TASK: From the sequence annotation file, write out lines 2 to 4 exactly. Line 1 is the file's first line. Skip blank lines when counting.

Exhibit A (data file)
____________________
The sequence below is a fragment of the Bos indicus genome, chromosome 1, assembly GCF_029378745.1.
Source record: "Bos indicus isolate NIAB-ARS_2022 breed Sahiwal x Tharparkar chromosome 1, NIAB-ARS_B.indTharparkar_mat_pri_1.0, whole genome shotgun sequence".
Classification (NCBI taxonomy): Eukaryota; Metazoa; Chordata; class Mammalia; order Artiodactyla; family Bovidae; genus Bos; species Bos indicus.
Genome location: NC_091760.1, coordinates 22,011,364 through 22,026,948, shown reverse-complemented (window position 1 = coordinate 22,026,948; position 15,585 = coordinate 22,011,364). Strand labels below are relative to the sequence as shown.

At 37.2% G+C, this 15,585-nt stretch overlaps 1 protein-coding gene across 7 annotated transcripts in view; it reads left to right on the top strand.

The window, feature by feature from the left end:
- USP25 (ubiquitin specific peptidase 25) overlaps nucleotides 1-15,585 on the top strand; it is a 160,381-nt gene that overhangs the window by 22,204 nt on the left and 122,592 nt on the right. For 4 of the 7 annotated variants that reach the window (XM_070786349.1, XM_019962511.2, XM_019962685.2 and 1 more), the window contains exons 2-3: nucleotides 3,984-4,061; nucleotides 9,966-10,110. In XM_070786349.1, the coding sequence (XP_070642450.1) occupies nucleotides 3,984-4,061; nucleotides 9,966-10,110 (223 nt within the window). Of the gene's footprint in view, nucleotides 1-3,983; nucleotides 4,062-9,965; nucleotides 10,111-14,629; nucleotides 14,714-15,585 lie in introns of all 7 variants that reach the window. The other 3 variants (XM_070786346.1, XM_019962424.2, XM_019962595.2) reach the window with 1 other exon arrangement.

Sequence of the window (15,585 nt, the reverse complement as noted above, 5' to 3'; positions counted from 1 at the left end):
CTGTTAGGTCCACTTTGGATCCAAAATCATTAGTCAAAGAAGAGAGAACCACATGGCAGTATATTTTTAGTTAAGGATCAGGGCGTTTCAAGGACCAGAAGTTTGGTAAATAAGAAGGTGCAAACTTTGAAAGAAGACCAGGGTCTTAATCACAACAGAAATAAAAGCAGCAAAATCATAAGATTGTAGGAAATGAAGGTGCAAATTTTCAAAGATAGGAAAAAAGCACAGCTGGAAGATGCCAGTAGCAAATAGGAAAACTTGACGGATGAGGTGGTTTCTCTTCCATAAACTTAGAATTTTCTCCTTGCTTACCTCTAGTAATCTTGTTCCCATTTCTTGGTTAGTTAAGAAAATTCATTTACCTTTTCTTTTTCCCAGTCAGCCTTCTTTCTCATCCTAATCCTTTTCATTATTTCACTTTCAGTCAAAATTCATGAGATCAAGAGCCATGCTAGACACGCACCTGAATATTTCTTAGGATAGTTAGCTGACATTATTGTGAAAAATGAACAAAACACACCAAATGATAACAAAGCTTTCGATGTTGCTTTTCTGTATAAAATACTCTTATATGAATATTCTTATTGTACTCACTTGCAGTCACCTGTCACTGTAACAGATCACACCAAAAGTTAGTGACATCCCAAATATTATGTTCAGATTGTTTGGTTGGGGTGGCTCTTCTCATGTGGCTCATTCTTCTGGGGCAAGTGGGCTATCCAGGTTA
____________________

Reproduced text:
Source record: "Bos indicus isolate NIAB-ARS_2022 breed Sahiwal x Tharparkar chromosome 1, NIAB-ARS_B.indTharparkar_mat_pri_1.0, whole genome shotgun sequence".
Classification (NCBI taxonomy): Eukaryota; Metazoa; Chordata; class Mammalia; order Artiodactyla; family Bovidae; genus Bos; species Bos indicus.
Genome location: NC_091760.1, coordinates 22,011,364 through 22,026,948, shown reverse-complemented (window position 1 = coordinate 22,026,948; position 15,585 = coordinate 22,011,364). Strand labels below are relative to the sequence as shown.